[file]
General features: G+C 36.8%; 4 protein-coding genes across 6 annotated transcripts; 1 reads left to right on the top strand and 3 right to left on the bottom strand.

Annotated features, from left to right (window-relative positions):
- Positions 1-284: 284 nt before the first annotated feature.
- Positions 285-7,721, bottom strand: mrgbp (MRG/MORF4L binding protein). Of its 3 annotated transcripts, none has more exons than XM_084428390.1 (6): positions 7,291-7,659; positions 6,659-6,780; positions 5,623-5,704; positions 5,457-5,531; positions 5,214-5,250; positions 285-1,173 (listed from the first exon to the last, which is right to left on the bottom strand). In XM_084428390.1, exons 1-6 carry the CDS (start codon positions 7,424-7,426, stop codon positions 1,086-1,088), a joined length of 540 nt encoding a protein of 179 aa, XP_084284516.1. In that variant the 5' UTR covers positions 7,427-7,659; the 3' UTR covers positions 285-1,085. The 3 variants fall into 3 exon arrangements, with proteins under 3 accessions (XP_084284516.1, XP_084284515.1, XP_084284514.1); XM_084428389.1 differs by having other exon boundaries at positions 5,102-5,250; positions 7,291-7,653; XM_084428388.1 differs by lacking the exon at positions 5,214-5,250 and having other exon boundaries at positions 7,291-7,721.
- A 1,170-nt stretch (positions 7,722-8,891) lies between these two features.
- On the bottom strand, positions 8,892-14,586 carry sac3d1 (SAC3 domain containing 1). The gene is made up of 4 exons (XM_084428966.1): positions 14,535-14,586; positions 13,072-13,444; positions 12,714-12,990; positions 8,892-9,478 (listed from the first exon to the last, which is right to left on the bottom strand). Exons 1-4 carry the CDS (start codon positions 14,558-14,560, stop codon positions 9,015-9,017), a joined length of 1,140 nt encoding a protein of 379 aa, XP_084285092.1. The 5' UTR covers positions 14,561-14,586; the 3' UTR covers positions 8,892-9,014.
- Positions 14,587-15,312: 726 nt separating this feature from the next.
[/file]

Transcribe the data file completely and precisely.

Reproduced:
General features: G+C 36.8%; 4 protein-coding genes across 6 annotated transcripts; 1 reads left to right on the top strand and 3 right to left on the bottom strand.

Annotated features, from left to right (window-relative positions):
- Positions 1-284: 284 nt before the first annotated feature.
- Positions 285-7,721, bottom strand: mrgbp (MRG/MORF4L binding protein). Of its 3 annotated transcripts, none has more exons than XM_084428390.1 (6): positions 7,291-7,659; positions 6,659-6,780; positions 5,623-5,704; positions 5,457-5,531; positions 5,214-5,250; positions 285-1,173 (listed from the first exon to the last, which is right to left on the bottom strand). In XM_084428390.1, exons 1-6 carry the CDS (start codon positions 7,424-7,426, stop codon positions 1,086-1,088), a joined length of 540 nt encoding a protein of 179 aa, XP_084284516.1. In that variant the 5' UTR covers positions 7,427-7,659; the 3' UTR covers positions 285-1,085. The 3 variants fall into 3 exon arrangements, with proteins under 3 accessions (XP_084284516.1, XP_084284515.1, XP_084284514.1); XM_084428389.1 differs by having other exon boundaries at positions 5,102-5,250; positions 7,291-7,653; XM_084428388.1 differs by lacking the exon at positions 5,214-5,250 and having other exon boundaries at positions 7,291-7,721.
- A 1,170-nt stretch (positions 7,722-8,891) lies between these two features.
- On the bottom strand, positions 8,892-14,586 carry sac3d1 (SAC3 domain containing 1). The gene is made up of 4 exons (XM_084428966.1): positions 14,535-14,586; positions 13,072-13,444; positions 12,714-12,990; positions 8,892-9,478 (listed from the first exon to the last, which is right to left on the bottom strand). Exons 1-4 carry the CDS (start codon positions 14,558-14,560, stop codon positions 9,015-9,017), a joined length of 1,140 nt encoding a protein of 379 aa, XP_084285092.1. The 5' UTR covers positions 14,561-14,586; the 3' UTR covers positions 8,892-9,014.
- Positions 14,587-15,312: 726 nt separating this feature from the next.